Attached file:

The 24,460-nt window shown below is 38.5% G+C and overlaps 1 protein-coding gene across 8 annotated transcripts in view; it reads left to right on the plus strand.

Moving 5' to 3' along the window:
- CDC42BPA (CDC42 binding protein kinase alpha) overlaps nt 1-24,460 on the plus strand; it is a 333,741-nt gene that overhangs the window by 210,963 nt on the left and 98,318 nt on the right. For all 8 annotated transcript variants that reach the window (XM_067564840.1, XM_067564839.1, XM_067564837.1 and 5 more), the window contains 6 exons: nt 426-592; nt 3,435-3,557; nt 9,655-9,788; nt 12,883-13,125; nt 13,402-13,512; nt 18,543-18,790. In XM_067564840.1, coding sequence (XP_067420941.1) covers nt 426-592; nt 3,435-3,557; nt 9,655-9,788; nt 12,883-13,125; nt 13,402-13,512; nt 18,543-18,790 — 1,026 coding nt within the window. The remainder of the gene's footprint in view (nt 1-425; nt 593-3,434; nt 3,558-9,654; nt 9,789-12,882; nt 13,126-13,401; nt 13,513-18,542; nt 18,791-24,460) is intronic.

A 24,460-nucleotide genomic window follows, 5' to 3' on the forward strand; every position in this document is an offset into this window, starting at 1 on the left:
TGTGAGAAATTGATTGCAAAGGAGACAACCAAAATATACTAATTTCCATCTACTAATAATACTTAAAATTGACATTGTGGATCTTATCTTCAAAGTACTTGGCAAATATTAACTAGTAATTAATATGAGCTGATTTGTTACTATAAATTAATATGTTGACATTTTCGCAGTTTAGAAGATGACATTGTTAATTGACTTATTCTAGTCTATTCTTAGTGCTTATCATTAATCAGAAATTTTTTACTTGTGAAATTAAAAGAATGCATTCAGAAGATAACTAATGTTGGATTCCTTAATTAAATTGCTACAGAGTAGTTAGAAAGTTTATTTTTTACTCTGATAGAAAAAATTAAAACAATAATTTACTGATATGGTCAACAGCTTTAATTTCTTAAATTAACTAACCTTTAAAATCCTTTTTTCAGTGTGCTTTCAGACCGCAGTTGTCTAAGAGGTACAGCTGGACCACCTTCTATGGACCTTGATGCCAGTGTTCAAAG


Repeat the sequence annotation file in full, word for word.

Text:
The 24,460-nt window shown below is 38.5% G+C and overlaps 1 protein-coding gene across 8 annotated transcripts in view; it reads left to right on the plus strand.

Moving 5' to 3' along the window:
- CDC42BPA (CDC42 binding protein kinase alpha) overlaps nt 1-24,460 on the plus strand; it is a 333,741-nt gene that overhangs the window by 210,963 nt on the left and 98,318 nt on the right. For all 8 annotated transcript variants that reach the window (XM_067564840.1, XM_067564839.1, XM_067564837.1 and 5 more), the window contains 6 exons: nt 426-592; nt 3,435-3,557; nt 9,655-9,788; nt 12,883-13,125; nt 13,402-13,512; nt 18,543-18,790. In XM_067564840.1, coding sequence (XP_067420941.1) covers nt 426-592; nt 3,435-3,557; nt 9,655-9,788; nt 12,883-13,125; nt 13,402-13,512; nt 18,543-18,790 — 1,026 coding nt within the window. The remainder of the gene's footprint in view (nt 1-425; nt 593-3,434; nt 3,558-9,654; nt 9,789-12,882; nt 13,126-13,401; nt 13,513-18,542; nt 18,791-24,460) is intronic.

A 24,460-nucleotide genomic window follows, 5' to 3' on the forward strand; every position in this document is an offset into this window, starting at 1 on the left:
TGTGAGAAATTGATTGCAAAGGAGACAACCAAAATATACTAATTTCCATCTACTAATAATACTTAAAATTGACATTGTGGATCTTATCTTCAAAGTACTTGGCAAATATTAACTAGTAATTAATATGAGCTGATTTGTTACTATAAATTAATATGTTGACATTTTCGCAGTTTAGAAGATGACATTGTTAATTGACTTATTCTAGTCTATTCTTAGTGCTTATCATTAATCAGAAATTTTTTACTTGTGAAATTAAAAGAATGCATTCAGAAGATAACTAATGTTGGATTCCTTAATTAAATTGCTACAGAGTAGTTAGAAAGTTTATTTTTTACTCTGATAGAAAAAATTAAAACAATAATTTACTGATATGGTCAACAGCTTTAATTTCTTAAATTAACTAACCTTTAAAATCCTTTTTTCAGTGTGCTTTCAGACCGCAGTTGTCTAAGAGGTACAGCTGGACCACCTTCTATGGACCTTGATGCCAGTGTTCAAAG